“The levels of free chlorine at the outfall are very low and well less than might be found in a swimming pool,” the council spokeswoman said. “There is no danger to human health associated with the levels present at the outfall.”

‘Vague’

Councillor Jody Power, who is bringing a motion to the council’s September meeting of the Metropolitan District calling for the chemical’s use to cease, said the council’s stance that the bleaching was “unlikely to affect” flora and fauna was “vague” and needed clarification.

He said the council needs to answer whether it has “instigated any report” into the environmental impact of the bleach, including a Natura Impact Statement, which is typically prepared to examine whether a project may harm the integrity of a site during a development.

Power, who is also a marine engineering lecturer, said: “Are we saying that in 30-odd years that they have not been able to address the cause of the pollution? I really believe a report needs to be instigated immediately on this looking at it from a health perspective and an environmental perspective.”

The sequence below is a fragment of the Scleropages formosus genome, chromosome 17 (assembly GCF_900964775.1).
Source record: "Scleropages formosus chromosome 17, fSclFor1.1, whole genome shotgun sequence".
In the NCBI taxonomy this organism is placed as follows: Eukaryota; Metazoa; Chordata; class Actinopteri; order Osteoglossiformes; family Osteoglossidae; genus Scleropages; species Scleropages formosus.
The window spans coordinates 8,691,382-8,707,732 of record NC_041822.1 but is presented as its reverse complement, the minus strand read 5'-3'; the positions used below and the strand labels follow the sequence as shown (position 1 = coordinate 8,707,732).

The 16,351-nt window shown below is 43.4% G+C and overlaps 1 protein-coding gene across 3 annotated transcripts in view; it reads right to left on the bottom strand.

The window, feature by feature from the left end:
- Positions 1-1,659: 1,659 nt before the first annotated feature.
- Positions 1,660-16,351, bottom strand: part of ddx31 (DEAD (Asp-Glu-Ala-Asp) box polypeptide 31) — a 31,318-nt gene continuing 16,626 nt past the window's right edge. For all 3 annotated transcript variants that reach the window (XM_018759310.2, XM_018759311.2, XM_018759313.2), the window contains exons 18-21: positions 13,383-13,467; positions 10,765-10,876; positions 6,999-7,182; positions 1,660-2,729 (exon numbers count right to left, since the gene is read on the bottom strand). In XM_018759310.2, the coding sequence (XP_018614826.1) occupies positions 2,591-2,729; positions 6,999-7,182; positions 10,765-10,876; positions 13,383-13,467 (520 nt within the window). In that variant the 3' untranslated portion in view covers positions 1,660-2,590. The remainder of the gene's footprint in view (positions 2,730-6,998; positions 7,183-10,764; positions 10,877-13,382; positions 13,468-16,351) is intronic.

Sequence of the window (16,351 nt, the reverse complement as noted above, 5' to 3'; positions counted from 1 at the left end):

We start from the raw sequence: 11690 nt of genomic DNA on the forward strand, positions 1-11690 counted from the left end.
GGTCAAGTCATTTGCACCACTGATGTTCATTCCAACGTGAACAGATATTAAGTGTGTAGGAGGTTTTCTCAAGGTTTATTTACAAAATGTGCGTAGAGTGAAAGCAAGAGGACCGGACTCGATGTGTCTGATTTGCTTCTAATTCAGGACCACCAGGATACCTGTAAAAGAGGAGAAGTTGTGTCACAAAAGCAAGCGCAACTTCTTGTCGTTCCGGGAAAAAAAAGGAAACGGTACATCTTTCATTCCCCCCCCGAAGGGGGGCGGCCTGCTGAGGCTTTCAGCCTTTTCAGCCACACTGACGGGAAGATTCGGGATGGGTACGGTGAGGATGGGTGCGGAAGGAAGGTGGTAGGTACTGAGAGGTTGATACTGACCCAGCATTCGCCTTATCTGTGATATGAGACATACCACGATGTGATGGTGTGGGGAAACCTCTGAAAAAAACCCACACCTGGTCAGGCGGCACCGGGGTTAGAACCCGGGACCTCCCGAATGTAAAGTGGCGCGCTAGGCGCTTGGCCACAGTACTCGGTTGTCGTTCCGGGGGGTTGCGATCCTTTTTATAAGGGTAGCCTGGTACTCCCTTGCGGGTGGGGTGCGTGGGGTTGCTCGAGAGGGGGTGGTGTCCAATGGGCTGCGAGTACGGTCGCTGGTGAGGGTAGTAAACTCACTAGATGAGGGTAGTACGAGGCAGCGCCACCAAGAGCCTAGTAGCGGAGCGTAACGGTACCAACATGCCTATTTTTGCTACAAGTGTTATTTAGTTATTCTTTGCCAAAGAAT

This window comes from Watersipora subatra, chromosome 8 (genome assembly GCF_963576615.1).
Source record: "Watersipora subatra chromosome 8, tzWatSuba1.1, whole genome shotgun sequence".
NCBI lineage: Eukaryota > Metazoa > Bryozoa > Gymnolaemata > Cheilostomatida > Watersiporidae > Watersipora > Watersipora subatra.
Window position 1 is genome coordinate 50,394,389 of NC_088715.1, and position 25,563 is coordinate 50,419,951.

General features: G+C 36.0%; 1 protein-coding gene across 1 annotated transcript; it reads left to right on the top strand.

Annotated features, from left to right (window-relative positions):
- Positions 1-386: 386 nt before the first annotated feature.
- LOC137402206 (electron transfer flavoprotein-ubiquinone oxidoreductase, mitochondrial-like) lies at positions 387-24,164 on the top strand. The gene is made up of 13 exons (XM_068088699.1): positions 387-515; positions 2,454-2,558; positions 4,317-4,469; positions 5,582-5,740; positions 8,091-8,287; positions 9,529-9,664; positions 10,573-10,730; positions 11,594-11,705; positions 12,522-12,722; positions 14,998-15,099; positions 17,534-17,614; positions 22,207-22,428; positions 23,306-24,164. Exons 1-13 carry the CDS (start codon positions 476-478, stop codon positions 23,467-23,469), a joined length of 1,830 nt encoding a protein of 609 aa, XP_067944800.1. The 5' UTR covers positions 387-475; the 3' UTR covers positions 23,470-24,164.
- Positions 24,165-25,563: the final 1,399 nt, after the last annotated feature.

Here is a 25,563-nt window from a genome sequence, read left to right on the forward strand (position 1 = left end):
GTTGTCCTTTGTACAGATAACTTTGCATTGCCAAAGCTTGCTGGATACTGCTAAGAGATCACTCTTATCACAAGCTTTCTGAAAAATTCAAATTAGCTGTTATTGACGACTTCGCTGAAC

Dubsky said the council needed to explain why it had not identified potential sources of pollution since beginning its use.

The marine ecologist added: “There is another way of approaching this. The council can involve the landowners and the public in cleanups and deal with the source of the pollution that way – local authorities can’t just off go on these things outside of the community.